In this issue...
  • Onion of the Month: Texas Sweet
  • From Our Friends
  • From Jeanie's Kitchen
  • Q&A: When Your Plants Arrive
  • Onion Factoid
  • About Dixondale Farms

  • Affiliations
    Weeding and Feeding Your Onions May 2007

    Dear Fellow Gardener,

    Greetings from the Onionman! It's already May, but with all the odd weather we've been having, some of you are just now planting your onions. Before you do that, you should do two things to give your onions a weed-free head start. First, apply a pre-emergent herbicide; second, give them a balanced fertilizer with micro-nutrients that help establish a healthy root system.

    Herbicide Options. We recommend two herbicidal products that work very well. The first, corn gluten, is available in both our Dixondale Farms Weed and Feed and our Dixondale Farms All Natural Weed and Feed. Corn gluten acts as an enzyme that attacks and eats the emerging weed seed when it's activated by moisture. The second herbicidal product we recommend is Treflan Granules, which form a barrier that kills the weed seeds after they germinate and try to grow through it.

    Both pre-emergent herbicides need to be incorporated into the top two inches of the soil, since that's where the majority of the weed seeds are. Just rake them in, plant your onions, and you'll enjoy 4-5 weeks of a weed-free onion patch. The healthy, large root system of the onion plants won't be affected by the herbicide. You can reapply this material every four weeks for weed control, but a higher nitrogen fertilizer will need to be added with it.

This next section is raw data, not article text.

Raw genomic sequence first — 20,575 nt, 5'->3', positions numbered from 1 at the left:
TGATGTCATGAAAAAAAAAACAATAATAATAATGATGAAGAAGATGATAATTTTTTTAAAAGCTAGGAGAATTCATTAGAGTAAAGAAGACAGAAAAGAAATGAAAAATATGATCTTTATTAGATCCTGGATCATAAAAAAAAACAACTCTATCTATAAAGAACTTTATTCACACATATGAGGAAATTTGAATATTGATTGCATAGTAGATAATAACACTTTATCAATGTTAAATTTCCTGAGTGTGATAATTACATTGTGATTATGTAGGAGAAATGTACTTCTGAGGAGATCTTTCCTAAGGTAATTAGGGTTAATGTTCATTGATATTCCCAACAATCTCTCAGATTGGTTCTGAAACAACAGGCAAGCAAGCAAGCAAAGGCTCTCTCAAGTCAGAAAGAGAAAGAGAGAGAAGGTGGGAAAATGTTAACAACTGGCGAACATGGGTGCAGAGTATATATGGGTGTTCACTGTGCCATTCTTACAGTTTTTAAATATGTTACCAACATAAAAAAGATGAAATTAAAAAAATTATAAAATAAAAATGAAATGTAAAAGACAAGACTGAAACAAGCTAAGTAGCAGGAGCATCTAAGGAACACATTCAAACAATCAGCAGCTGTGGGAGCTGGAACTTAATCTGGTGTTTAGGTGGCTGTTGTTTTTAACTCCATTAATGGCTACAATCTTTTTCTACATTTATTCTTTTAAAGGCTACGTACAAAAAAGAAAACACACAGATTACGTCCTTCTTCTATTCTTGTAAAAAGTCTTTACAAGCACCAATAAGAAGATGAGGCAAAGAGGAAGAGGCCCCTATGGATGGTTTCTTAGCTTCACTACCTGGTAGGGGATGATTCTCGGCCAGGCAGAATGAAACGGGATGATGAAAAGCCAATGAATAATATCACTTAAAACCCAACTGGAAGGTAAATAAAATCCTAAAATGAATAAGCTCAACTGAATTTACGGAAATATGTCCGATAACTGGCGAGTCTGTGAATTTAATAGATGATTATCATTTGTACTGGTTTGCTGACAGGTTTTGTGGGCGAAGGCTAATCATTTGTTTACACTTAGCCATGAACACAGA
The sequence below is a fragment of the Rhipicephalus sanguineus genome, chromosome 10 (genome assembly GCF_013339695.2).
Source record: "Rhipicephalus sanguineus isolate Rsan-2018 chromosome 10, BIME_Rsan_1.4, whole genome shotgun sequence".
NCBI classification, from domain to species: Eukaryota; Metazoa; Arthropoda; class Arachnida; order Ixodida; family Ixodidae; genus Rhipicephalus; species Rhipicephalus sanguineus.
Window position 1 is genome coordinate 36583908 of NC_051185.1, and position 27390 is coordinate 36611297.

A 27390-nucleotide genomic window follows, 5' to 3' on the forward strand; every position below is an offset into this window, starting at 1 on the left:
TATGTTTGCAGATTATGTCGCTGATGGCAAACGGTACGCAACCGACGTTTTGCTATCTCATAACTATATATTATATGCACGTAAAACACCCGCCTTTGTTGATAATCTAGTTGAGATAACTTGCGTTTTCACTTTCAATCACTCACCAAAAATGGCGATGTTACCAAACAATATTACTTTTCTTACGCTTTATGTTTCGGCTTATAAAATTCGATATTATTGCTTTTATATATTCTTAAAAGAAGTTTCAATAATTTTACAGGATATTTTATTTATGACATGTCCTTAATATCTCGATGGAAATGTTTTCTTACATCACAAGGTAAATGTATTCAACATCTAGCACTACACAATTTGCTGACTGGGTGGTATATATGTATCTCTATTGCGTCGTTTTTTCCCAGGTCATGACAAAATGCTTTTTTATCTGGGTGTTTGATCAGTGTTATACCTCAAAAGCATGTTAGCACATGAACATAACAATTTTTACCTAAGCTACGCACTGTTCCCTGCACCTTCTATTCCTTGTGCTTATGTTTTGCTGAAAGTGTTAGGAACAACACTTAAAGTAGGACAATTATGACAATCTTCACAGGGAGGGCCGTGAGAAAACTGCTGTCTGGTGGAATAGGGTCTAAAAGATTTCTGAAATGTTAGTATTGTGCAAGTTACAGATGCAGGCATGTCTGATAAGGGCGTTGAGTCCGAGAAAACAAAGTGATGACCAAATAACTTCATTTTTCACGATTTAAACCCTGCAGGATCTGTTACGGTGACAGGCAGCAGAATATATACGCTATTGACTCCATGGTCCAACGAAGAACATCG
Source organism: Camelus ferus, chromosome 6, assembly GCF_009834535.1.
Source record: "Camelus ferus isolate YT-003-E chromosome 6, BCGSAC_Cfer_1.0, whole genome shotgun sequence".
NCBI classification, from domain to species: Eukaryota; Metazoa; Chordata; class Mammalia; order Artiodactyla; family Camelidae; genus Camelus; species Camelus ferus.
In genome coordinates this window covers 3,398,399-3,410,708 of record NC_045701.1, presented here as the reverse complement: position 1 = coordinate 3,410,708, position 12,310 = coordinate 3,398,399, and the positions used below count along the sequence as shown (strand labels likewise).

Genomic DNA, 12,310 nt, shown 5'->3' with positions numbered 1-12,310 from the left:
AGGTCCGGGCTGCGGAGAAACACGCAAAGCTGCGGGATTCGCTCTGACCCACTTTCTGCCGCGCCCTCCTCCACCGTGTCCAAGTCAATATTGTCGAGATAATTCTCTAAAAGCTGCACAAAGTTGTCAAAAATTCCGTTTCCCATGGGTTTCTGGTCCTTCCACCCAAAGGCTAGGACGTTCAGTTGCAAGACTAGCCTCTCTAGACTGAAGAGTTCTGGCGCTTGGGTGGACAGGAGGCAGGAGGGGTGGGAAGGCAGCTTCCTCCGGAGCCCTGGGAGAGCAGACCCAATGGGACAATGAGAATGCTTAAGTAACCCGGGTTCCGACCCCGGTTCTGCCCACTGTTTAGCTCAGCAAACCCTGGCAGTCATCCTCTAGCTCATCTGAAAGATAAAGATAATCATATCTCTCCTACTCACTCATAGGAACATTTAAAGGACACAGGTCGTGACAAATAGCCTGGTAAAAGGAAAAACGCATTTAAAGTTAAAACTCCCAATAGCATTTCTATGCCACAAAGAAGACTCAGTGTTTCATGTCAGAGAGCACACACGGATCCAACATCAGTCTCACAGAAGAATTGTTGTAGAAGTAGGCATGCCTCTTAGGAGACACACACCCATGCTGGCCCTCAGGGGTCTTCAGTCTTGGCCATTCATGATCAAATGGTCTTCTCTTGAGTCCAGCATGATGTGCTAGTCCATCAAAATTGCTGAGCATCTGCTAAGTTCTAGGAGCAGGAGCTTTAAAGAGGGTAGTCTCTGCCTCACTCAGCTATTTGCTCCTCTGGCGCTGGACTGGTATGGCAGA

The Right Fertilizer. Along with the herbicides, a balanced fertilizer is essential for developing a healthy root system in onion plants during the first few weeks after planting. We recommend our 10-20-10 Dixondale Onion Special Fertilizer. Once established, the onions really need only a ready source of nitrogen, such as ammonium sulfate. You should feed them every three weeks with this product, at a rate of one cup per 20 feet of row. Always water the fertilizer in after applying.

    From Onions to Cantaloupes. One other item I want to mention is that even though we'll stop shipping onion plants for the year on May 14, we'll continue to provide customer service, as well as any products you might need for growing, harvesting, and storing your onion crop. We grow 350 acres of cantaloupes once onion season is over, so please be patient if it takes us a little longer to respond to all your needs during this hectic cantaloupe season!

    We'll be back later in the summer with advice on harvesting and storing your onions. In the meantime, please don't hesitate to call us at (877) 367-1015 or email us at if you have any questions.

    Bruce "Onionman" Frasier

    onion basket Onion of the Month: Texas Sweet
    Ten-Pound Box

    Nowadays, onion prices are at an all-time high due to a worldwide shortage of onions -- so at only $17.95 per ten-pound box (delivered), these succulent onions are a good bit cheaper than similar ones you can buy in grocery stores. Every onion in one of these boxes is at least four inches in diameter, so get ready for a big slice on your next hamburger.

    Learn more

    bill with onions From Our Friends